All Time Low shared some exciting news and a treat for fans on Friday morning (Feb. 17), announcing they’ve signed with Fueled By Ramen and are releasing a new single and video, “Dirty Laundry.”
The Maryland-hailing foursome have been teasing the prospect of new music over social media the past week, tweeting clips and stills from the “Laundry” shoot.
The new single encapsulates the best of the band’s roots and growth, mixing rock with pop and electronic tendencies. Starting off slow with a hypnotic guitar riff, an underlying dance-esque beat builds before breaking into the chorus.
As the visual opens, Alex Gaskarth is found sitting, fittingly, in a laundromat, entranced by the whirl of the dryer. Cut to him standing centered between an aisle of washers as people jostle and change him, All Time Low’s emblem emblazoned as a neon sign in the background.
Gaskarth croons about secrets kept and skeletons hidden in the closet singing, “Dirty laundry is piling in her room/ She’s got her secrets/ Yeah, I’ve got mine too/ I don’t care about what you did/ Only care about what we do/ Dirty laundry looks good on you.”
The band’s previous album, Future Hearts, was released in April 2015 and peaked at No. 2 on the Billboard 200.
Watch the magnetic “Dirty Laundry” video below.
Showtime will help bring The Beach Boys‘ Pet Sounds‘ 50-year celebration to a close this April with the release of a documentary chronicling the seminal album’s creation.
Beach Boys: Making Pet Sounds features interviews with Pet Sounds mastermind Brian Wilson, as well as fellow surviving Beach Boys Mike Love, Al Jardine, Bruce Johnston and David Marks. It takes viewers through the fraught recording of the 1966 set, which included such hits as “Wouldn’t It Be Nice” and “God Only Knows.” Pet Sounds was first released on May 16, 1966.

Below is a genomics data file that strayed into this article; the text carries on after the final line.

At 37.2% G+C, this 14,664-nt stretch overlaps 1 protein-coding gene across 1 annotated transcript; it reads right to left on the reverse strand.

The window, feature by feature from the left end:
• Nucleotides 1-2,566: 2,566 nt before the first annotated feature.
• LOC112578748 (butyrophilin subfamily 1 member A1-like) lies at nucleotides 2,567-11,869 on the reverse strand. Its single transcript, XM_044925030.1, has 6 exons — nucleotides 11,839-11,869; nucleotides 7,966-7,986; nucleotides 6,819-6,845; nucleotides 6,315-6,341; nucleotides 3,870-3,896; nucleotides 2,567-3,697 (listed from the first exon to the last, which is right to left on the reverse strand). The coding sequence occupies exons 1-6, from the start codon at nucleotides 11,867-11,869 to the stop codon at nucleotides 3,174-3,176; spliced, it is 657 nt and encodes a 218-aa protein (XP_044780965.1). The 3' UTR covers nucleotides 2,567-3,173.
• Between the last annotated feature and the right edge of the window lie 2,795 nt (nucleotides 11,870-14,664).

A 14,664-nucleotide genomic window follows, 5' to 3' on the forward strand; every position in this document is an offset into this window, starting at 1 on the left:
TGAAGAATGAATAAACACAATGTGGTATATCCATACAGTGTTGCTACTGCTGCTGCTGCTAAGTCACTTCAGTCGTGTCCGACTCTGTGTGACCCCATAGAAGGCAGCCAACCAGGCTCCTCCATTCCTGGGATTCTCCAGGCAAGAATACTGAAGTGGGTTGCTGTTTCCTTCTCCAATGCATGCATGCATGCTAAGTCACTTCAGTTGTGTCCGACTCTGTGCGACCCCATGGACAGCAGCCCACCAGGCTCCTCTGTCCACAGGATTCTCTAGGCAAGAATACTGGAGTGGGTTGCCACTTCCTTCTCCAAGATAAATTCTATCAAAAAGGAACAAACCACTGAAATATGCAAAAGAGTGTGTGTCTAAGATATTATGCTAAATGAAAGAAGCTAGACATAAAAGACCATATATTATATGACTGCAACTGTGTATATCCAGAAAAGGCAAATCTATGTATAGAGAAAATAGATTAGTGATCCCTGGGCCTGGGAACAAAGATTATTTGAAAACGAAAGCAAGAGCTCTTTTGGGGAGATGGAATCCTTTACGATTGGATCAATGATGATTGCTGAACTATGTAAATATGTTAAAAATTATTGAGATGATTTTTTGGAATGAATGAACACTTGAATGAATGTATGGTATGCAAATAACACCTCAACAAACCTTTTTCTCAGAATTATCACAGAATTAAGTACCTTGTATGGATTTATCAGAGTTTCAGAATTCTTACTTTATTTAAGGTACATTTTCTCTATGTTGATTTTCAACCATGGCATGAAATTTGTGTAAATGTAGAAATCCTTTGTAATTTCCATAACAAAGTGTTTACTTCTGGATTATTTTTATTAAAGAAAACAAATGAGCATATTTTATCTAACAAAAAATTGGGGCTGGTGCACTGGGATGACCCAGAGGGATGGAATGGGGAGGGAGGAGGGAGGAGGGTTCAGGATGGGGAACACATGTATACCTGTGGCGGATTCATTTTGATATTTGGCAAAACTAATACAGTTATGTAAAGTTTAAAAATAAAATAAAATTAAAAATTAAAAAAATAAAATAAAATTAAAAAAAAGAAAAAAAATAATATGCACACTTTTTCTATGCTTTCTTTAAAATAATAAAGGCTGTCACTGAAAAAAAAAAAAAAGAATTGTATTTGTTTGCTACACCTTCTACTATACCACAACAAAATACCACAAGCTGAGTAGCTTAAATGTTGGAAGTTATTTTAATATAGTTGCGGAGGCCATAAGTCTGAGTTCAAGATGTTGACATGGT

In addition to the exclusive interviews, the documentary includes archive footage and rare studio outtakes from the recording sessions. The documentary first ran on the BBC; Showtime has changed the title and added footage not seen in the original doc.
Last June, Capitol Records released Pet Sounds (50th Anniversary Edition) in several configurations, including a 4CD/Blue-ray audio collectors edition. Meanwhile, Wilson continues his Pet Sounds: The Final Performances tour through this year, including stops at Los Angeles’ Pantages Theater May 26-27 and a show in London Aug. 1.
In 2004, Showtime aired Beautiful Dreamer: Brian Wilson and the Story of Smile, a David Leaf-directed documentary that chronicled the release of the Beach Boys’ troubled Smile album which was shelved until its release that year.
Stephen Colbert loves to hop on the mic. The Late Show host proved his vocal prowess on Saturday night (Feb. 4) at a benefit for the Montclair Film Festival in Montclair, New Jersey, where he busted out killer cover of the Talking Heads‘ “Once in a Lifetime.” He went full method for the homage to the new wave icon’s 1984 Stop Making Sense documentary, shaking in his suit and waving his hands like former Heads singer David Byrne.
Check out the performance:
The Lumineers had a very special couple of nights in New York City. As part of their world tour supporting Cleopatra, which debuted at No. 1 on the Billboard 200, the folk rockers sold out Thursday (Feb. 2) and Friday (Feb. 3) at Madison Square Garden.
After opening with “Submarines,” the third track off their self-titled, debut album, lead singer Wesley Schultz explained to the crowd that he and other founding member, Jeremiah Fraites, grew up only 12 miles away from the famed arena. “I saw one of my first concerts here, so tonight is a really special night for us. Thank you for being here,” said Schultz.